Some places, including hotels and hostels may accept US dollars as well.

3. During your trip to Vietnam

Language. The official language of Vietnam is Vietnamese. English is the most popular foreign language in the country, but not that many people speak it. You might not find it hard to communicate in English in restaurants, hotels and with tour companies. But you will find it to be a much more difficult task to do that with the local residents.

Taxi drivers in cities may not understand English, so its better to have a business card with the hotel address. You should at least have it written down on a piece of paper or your phone. Uber is widely used in some cities, which makes getting around more convenient and cheaper.

Keeping Safe. Keep all of your valuables like jewelry, wallet, phone and passport away from the eyes of others. Dealings in Vietnam are mostly conducted in cash, so pickpocketing is an easy payday for some people. Minor thefts are common in all cities around the world, so use common sense.

To avoid getting scammed by taxi drivers you should order your taxi’s at the hotel or on Uber. If you have to get a taxi from the airport look out for legitimate taxi companies like Vinasun, Mai Linh and Hanoi Taxi.

Whatever you do, do not drink tap water. As in many countries in Southeast Asia, you have to use bottled water. A lot of travellers play it incredibly safe and don’t even use tap water to brush their teeth – a little extra to be honest. The recommendation to not drink tap water when you go abroad comes from how your body is affected by the effects of acclimatization. After a long flight and the change of timezones, change of daylight hours, different food, rate of water consumption, oxygen content in the air and air humidity are all contributing factors to acclimatization.

Keep personal hygiene on point to avoid infections. Make sure the dishes you eat from are clean and wash your hands or any fruit you may have. The temperature in the afternoon can get quite hot. If you’re planning to spend time outdoors get protection from the sun. Any wounds or cuts need to be properly treated. Wounds like that don’t heal well in hot climates.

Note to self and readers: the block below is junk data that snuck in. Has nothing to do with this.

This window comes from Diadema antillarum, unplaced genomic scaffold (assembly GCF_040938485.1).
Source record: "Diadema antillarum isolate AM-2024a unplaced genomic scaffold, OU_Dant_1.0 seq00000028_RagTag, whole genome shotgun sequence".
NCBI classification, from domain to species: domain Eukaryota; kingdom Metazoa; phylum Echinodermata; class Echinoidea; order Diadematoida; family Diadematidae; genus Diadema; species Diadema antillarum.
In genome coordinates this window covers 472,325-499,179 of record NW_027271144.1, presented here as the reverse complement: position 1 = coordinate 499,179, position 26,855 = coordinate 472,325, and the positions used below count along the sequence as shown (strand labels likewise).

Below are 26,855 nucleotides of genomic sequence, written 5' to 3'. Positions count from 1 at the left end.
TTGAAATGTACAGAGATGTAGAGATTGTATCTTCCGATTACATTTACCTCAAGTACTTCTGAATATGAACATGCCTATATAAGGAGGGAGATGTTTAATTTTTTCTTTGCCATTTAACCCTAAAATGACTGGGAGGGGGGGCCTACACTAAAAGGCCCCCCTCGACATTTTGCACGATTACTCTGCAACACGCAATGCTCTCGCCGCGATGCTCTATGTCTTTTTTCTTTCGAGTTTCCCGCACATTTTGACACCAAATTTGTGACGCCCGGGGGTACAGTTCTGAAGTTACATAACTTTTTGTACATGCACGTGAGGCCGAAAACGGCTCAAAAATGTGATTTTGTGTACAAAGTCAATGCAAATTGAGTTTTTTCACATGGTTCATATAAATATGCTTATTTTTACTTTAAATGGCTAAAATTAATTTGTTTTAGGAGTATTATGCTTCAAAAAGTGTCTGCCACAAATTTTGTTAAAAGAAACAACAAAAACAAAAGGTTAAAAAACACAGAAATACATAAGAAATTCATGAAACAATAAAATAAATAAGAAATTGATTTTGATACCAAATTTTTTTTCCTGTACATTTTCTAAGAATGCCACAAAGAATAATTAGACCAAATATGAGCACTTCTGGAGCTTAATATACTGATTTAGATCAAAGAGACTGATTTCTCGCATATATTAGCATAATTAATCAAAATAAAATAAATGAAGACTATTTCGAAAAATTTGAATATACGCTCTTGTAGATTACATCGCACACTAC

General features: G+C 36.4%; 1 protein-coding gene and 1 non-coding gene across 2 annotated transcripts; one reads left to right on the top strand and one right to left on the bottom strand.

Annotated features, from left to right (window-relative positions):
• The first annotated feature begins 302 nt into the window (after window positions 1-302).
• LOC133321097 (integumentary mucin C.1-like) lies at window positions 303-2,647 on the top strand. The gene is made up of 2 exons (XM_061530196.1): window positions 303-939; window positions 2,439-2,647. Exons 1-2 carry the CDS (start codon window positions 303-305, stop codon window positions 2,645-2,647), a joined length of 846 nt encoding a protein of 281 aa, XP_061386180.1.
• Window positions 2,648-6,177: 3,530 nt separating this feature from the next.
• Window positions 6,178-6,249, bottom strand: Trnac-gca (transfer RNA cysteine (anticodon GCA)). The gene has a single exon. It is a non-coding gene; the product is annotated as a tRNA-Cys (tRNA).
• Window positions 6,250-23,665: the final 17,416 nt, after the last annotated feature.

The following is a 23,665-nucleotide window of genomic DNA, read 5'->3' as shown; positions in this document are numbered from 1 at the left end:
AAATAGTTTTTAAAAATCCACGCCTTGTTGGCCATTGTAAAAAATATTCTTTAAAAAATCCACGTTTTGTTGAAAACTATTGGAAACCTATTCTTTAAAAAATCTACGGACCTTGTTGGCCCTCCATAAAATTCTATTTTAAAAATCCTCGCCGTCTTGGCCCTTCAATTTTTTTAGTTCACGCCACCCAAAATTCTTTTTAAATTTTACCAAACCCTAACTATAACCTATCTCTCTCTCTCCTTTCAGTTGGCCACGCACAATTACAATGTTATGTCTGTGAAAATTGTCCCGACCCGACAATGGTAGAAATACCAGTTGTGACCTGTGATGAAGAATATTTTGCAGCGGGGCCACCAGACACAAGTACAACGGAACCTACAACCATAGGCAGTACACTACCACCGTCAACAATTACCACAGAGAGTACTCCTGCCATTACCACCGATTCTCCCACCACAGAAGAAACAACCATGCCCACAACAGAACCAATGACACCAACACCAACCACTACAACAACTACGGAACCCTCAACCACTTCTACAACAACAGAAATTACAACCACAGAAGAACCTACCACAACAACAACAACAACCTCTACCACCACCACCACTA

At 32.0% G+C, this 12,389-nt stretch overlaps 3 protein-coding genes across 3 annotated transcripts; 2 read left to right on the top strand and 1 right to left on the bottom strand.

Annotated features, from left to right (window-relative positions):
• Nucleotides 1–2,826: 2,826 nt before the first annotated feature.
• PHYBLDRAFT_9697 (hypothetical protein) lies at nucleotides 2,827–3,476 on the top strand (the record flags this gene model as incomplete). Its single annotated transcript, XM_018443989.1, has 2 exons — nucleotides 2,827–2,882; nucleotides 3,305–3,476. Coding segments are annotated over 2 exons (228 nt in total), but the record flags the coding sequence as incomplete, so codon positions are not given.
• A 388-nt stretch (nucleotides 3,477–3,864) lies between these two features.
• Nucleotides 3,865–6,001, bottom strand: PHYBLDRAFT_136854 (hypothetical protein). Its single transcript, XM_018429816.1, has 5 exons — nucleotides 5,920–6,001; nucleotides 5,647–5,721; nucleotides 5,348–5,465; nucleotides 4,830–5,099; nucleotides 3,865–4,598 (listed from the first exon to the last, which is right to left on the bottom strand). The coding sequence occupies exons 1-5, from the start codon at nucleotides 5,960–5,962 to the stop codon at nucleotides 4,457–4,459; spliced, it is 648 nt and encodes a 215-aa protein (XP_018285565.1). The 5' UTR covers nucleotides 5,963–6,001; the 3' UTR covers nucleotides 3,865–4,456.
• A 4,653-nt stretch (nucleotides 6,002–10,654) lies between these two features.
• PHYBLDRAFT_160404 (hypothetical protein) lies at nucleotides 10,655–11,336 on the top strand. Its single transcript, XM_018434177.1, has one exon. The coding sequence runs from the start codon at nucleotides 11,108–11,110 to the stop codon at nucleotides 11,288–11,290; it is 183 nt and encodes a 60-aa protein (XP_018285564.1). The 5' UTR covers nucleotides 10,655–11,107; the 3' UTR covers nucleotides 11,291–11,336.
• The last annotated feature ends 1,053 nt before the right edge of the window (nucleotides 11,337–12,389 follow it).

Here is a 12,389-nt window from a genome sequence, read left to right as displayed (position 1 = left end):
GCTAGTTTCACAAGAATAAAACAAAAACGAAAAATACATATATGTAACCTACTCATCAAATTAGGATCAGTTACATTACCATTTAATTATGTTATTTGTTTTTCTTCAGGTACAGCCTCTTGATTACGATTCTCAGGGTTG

Avoid eating foods in restaurants that are being marketed as ‘exotic’ or a ‘surprise’. These can be dog meat or cat meat dishes. It’s best to learn the Vietnamese words for these types of food. Thịt chó means dog meat and Thịt mèo means cat meat. Despite laws passed in 1997, which prohibited the use of cat meat it is a practice that still goes on. Illegally imported cats from China and Laos appear on the menus of some restaurants in Vietnam. Beware that cat meat can also be sold under a dish called “little tiger”.

Useful phone numbers:

  • Police: 113
  • Ambulance: 115
  • Fire Service: 114

You also need to know about local customs. You should try speaking to the local people. Vietnamese people are very friendly and welcoming. This makes for a great opportunity to get that fantastic ‘first-person’ experience. Nonetheless, you should learn the basics of local etiquette so that the local people are happy to communicate back to you.

One of the things that many people neglect before going on a trip to Vietnam is actually learning some of the basic phrases in Vietnamese. It’s enough to just know the basics like Xin chào (sin chow) for hello and Cảm ơn (gauhm uhhn) for thank you to make the locals appreciate your effort. It’s worth practicing pronunciation. Vietnamese language is tonal, meaning that words are pronounced in 6 different tones, which can change the meaning.

It’s polite to leave a tip in a restaurant. Your tip should reflect how you feel about the service you gpt and how satisfied you were with the food. The tipping amount is usually 10% of the total bill.

You can haggle and bargain with people in shops, at markets and even hotels. The price can sometimes be negotiated to be dropped by more than half. Just remember, your goal is to save and the sellers goal is to make as much money as possible.

Food in Vietnam

Vietnamese cuisine is simple and delicious. Many of their popular dishes can be tased in trendy restaurants and street food stalls without sacrificing much quality. That’s one thing to look forward to when you’re going on a trip to Vietnam.

The main principles are simplicity, fresh products, as well as addition of the perfect balance of sweet, sour, salty and hot spices. Many Vietnamese dishes use a lot of fresh herbs.